Upscale Casual Restaurants and Wine Picks for Fall
September 24, 2019
Fall is a busy time of year. Between prepping for Halloween and catching up on TV’s season premieres – meal prep and planned dinners tend to go by the wayside. It’s hard to always be on our A-game, but meals out shouldn’t be considered a backup plan. Instead, embrace the occasion, invite some friends along and turn it into a celebration. Order a couple of appetizers for the table and split a bottle of wine to share. Here are some options for upscale casual restaurants and wine picks for this fall.
A bottle of bub can get overlooked on a wine list. But there’s no reason to skip over it. A wallet-friendly, quality sparkling wine can go a long way in setting the tone for your meal. Enter: Ferrari Brut from Trento DOC in Italy. And no, it’s not Prosecco. The Ferrari Brut is made from Chardonnay (not Glera, which is in Prosecco) so it shares very similar characteristics to Champagne.
In the glass, it’s a beautiful pale lemon colour, think of glistening pastel sunrays. Citrus aromas dominate, but more pith and peel rather than juice. Green apple peel and nearly ripe pear marry with a slight basil finish. It’s bone dry with a creamy mousse, lemon and fennel flavours with a flinty flair.
Ferrari Brut is the official sparkling wine of the Emmy Awards, which just took place this past Sunday. So if you truly want to sip like a celeb, Ferrari Brut is the way to go.
Take a seat Pinot Grigio and move over Sauvignon Blanc. There’s a new white wine in town that delivers amazing value. In fact, it’s not new at all. Vinho Verde comes from Portugal where wine has been produced and exported for centuries. Grown in the country’s north-west corner, this Casal Garcia Vinho Verde is a blend of local grape varieties: Trajadura, Loureiro, Arinto and Azal.
With only 11% alcohol, this off-dry white wine is all about keeping the vibe fun and relaxed. Its delicate effervescence brings out the melon and peach aromas which are woven throughout the citrus and floral notes. Incredibly refreshing and balanced. Perfect for a girls night out at Joey with a table of shared sushi and salads.
In BC: Ambleside, Test Kitchen Vancouver, Yaletown, Whistler, and Fir St. In AB: Calgary Bankers Hall, Calgary Tin Palace, Edmonton Tin Palace, and Grande Prairie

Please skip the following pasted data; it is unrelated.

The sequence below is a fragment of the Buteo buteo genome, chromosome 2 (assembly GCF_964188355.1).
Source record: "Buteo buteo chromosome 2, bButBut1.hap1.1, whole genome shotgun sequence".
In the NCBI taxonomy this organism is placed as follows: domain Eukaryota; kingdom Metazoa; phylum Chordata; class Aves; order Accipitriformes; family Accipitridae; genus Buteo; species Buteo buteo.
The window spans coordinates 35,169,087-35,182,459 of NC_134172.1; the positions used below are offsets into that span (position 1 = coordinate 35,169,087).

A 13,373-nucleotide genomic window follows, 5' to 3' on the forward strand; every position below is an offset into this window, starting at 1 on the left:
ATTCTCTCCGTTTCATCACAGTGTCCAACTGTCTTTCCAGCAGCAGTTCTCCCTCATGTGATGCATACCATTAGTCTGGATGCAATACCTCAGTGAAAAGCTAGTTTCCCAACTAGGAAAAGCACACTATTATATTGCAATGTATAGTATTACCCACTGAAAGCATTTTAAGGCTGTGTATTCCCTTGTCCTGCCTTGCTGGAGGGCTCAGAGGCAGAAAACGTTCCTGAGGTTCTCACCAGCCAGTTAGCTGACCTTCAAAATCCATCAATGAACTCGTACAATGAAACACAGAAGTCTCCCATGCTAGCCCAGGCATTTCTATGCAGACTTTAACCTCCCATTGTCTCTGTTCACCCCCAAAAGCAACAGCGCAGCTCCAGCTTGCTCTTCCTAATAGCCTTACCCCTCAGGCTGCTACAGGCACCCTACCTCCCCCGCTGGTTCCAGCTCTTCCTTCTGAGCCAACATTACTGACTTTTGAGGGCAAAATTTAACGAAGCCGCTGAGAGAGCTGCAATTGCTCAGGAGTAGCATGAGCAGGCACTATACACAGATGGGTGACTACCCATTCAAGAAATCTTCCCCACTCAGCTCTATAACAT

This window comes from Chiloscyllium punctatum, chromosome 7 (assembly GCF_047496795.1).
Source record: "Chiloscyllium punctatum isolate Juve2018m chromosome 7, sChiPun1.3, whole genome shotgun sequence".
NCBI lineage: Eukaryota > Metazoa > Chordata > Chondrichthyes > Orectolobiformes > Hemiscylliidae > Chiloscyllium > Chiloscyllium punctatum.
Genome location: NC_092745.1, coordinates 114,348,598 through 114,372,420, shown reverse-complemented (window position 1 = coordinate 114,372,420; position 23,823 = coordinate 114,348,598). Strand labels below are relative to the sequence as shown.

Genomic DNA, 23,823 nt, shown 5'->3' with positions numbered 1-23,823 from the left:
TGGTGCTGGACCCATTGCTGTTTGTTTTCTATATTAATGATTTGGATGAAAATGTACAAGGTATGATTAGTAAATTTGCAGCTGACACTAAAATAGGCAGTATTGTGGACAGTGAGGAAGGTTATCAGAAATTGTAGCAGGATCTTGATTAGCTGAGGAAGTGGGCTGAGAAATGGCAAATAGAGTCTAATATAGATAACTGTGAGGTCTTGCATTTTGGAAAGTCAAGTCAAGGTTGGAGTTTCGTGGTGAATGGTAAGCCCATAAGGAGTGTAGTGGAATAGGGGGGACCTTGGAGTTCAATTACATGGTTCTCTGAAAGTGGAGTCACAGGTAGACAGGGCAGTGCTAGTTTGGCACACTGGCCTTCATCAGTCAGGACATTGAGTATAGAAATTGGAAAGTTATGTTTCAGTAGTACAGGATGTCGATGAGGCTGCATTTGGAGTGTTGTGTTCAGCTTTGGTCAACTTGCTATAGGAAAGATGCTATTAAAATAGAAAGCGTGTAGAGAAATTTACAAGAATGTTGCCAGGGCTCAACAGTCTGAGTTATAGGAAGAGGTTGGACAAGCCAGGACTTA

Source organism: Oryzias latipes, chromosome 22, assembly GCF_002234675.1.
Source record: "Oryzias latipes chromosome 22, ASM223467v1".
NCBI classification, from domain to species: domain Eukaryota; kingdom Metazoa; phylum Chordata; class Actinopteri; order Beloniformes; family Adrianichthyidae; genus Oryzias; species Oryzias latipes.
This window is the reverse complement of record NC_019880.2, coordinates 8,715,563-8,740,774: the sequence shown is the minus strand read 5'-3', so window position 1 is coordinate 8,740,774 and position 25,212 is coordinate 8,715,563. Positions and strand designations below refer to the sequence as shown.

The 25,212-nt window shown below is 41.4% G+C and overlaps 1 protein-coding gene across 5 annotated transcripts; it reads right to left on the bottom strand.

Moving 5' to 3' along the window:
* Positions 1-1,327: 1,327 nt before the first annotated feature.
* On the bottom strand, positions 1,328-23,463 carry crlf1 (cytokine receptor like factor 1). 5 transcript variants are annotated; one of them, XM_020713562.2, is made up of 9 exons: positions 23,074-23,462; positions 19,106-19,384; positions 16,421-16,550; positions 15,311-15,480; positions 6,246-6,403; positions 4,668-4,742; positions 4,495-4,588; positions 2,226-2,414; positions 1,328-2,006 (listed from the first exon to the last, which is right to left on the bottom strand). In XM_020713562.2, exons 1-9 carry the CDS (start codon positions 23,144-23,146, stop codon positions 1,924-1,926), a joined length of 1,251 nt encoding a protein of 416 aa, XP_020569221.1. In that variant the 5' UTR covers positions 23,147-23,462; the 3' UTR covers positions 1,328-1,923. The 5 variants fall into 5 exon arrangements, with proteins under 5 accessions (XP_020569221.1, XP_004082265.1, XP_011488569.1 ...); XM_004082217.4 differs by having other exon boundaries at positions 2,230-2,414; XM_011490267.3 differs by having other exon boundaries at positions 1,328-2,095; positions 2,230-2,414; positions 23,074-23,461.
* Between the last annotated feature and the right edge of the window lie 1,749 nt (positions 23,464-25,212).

I’ve had this wine before, and it’s even better than I remember. It’s no surprise that Earl’s has chosen to showcase the Cambria Julia’s Vineyard Pinot Noir at their Flagship restaurants. The wine is certified sustainable and is also vegan-friendly. But what I love most about Cambria is their focus on building a community of strong women who are “working together to make great things happen” states Julie on their website. In a male-dominated industry, Julie Jackson and her mother (owner and founder Barbara Banke) along with sister, Katie, are revolutionizing Santa Barbara wine.
Planted in 1991 on the Santa Maria bench, Julia’s Vineyard is made up of 8 different Pinot Noir clones. While this might not mean much to the general wine fan, it shows a commitment to ensuring the right vines are planted in the correct soil to produce a showstopper wine.
Red fruit aromas are on the forefront: cherry and raspberry married with subtle spice and earth and a whiff of black tea. Bright acidity, medium and approachable tannins. Smooth with rounded edges and a lingering finish – nothing jarring about this wine in the slightest.
I read a review of this wine citing fresh rubber as one of its characteristics. Odd? Yes. A bad thing? Surprisingly no! This wine weighs heavily on the savoury side with loads of char, smoke and rustic qualities. A blend of Merlot and Syrah – amongst others – it’s nice to taste a dark and brooding red from BC where brighter and higher acidity wines (or perkier, as I like to say) are trending at the moment.
Road 13 is based in Oliver, where the summer heat is necessary to ripen the heavier style red varietals. The name, Seventy-Four K, refers to the length of their vineyards if laid end to end.
This wine is bold and rich with a myriad of pepper and herb aromas amongst black and red fruits. On the palate, the tannins are edging their way towards firm with considerable earth, bramble and vanilla flavours. A luxurious finish with lingering dark chocolate and mocha remnants.
If you don’t know much about it, Barolo is one of those wines that can be a bit intimidating; so welcome to Barolo 101. It’s made from 100% Nebbiolo which is an Italian grape from the Piedmont region in Northern Italy. It’s a dark blue grape and needs a long summer to ripen – it’s often not ready to pick until mid to late October. Barolo’s reputation is that of one of Italy’s greatest wines.
The Fontanafredda Barolo is a surprising pale ruby colour. Even with the strings of garnet running through, I was expecting a saturated, sultry looking wine. But alas – I love a surprise! In contrast to the lighter appearance, the aromas are all intensely earthy. Sweet tobacco, cedar box, burnt coffee and roasted chestnuts on the nose. A sip brought me sour cherry and black currant flavours backed by a savoury mid-palate of rosemary herb, coffee and vanilla.
Barolos are special and should be savoured on a special occasion. If you want to impress, try the Fontanafredda Barolo during an optimistic first date. Or treat your parents to a night out just to say thanks for being awesome.